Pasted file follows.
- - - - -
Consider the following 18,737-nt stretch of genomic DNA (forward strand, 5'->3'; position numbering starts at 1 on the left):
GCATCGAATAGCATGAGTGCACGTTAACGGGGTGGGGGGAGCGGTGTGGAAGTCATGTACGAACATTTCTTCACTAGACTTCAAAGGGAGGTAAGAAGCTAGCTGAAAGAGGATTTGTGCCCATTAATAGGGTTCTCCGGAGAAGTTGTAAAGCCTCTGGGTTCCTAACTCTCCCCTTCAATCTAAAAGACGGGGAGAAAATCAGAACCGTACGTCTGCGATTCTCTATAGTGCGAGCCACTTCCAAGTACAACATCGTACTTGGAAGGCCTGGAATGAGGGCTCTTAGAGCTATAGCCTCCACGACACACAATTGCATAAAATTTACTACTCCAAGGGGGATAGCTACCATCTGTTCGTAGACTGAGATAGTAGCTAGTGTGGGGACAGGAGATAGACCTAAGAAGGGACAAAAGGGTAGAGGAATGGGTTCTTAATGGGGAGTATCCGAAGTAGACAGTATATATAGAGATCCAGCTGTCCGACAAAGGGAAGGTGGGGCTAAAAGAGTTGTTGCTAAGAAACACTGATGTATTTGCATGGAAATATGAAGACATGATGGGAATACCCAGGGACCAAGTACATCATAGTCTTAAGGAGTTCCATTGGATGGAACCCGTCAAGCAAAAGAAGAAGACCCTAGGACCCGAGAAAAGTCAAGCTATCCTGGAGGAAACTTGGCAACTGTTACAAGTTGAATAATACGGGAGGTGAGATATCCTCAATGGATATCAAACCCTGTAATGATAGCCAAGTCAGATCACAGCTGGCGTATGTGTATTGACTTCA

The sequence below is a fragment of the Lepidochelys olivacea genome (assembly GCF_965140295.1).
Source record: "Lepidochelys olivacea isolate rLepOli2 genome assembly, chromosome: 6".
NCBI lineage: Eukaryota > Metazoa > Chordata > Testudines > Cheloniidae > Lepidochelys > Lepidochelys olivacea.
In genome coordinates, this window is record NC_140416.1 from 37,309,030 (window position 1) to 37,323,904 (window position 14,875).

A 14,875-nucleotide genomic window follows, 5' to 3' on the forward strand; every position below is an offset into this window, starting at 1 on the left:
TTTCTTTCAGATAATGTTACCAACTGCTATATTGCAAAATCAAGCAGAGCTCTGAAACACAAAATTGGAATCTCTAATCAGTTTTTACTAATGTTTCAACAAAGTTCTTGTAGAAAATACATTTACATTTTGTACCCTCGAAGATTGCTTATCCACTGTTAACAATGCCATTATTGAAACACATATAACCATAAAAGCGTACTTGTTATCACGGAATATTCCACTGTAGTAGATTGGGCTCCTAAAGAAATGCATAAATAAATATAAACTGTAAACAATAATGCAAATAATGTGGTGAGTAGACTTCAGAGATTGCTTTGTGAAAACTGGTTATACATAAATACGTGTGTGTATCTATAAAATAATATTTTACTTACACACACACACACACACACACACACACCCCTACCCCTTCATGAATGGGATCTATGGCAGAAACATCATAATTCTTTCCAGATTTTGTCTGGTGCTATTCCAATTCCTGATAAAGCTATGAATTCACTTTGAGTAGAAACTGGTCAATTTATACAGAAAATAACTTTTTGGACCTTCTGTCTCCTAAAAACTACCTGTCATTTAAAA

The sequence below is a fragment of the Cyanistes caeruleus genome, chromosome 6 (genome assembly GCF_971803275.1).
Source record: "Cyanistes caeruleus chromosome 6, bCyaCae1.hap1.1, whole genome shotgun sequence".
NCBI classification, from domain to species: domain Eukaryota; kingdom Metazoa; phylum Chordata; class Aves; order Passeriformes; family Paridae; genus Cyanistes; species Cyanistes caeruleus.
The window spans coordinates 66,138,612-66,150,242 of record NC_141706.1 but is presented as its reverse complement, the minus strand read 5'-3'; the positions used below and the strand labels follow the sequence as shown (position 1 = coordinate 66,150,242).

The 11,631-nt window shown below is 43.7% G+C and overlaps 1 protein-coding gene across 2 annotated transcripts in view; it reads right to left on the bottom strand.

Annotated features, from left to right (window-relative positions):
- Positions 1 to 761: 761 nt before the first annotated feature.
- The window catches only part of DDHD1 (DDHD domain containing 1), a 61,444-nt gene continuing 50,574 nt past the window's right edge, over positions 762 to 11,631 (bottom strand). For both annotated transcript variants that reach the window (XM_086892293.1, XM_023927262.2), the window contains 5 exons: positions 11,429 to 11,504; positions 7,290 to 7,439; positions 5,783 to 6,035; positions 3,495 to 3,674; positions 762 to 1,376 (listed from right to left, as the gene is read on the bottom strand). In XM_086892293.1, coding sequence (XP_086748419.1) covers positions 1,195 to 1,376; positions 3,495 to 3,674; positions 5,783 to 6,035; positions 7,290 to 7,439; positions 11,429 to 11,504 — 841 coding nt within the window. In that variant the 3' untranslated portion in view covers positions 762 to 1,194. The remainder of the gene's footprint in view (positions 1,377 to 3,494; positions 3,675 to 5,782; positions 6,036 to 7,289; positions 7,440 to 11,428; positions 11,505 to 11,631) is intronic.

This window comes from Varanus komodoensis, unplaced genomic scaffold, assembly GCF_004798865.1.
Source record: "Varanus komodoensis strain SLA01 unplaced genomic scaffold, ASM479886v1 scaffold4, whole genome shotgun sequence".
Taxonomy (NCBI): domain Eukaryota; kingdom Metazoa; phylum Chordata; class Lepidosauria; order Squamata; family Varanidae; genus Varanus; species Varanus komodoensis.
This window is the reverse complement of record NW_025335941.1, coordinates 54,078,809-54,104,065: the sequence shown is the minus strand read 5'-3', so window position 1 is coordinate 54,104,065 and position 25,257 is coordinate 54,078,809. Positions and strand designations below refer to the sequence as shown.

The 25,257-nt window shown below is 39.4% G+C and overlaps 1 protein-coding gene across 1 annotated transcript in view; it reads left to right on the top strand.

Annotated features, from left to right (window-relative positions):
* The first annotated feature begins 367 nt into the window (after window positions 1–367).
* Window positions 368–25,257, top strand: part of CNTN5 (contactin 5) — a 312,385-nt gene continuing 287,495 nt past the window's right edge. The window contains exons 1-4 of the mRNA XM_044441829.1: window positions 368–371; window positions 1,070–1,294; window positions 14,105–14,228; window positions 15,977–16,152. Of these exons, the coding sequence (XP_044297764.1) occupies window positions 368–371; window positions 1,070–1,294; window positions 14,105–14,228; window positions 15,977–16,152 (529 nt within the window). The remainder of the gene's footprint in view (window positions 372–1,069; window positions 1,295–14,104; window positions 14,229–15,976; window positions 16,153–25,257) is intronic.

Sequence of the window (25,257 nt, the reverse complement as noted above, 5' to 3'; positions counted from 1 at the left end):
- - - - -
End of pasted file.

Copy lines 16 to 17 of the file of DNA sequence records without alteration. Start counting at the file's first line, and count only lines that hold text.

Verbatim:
- The window catches only part of DDHD1 (DDHD domain containing 1), a 61,444-nt gene continuing 50,574 nt past the window's right edge, over positions 762 to 11,631 (bottom strand). For both annotated transcript variants that reach the window (XM_086892293.1, XM_023927262.2), the window contains 5 exons: positions 11,429 to 11,504; positions 7,290 to 7,439; positions 5,783 to 6,035; positions 3,495 to 3,674; positions 762 to 1,376 (listed from right to left, as the gene is read on the bottom strand). In XM_086892293.1, coding sequence (XP_086748419.1) covers positions 1,195 to 1,376; positions 3,495 to 3,674; positions 5,783 to 6,035; positions 7,290 to 7,439; positions 11,429 to 11,504 — 841 coding nt within the window. In that variant the 3' untranslated portion in view covers positions 762 to 1,194. The remainder of the gene's footprint in view (positions 1,377 to 3,494; positions 3,675 to 5,782; positions 6,036 to 7,289; positions 7,440 to 11,428; positions 11,505 to 11,631) is intronic.

This window comes from Varanus komodoensis, unplaced genomic scaffold, assembly GCF_004798865.1.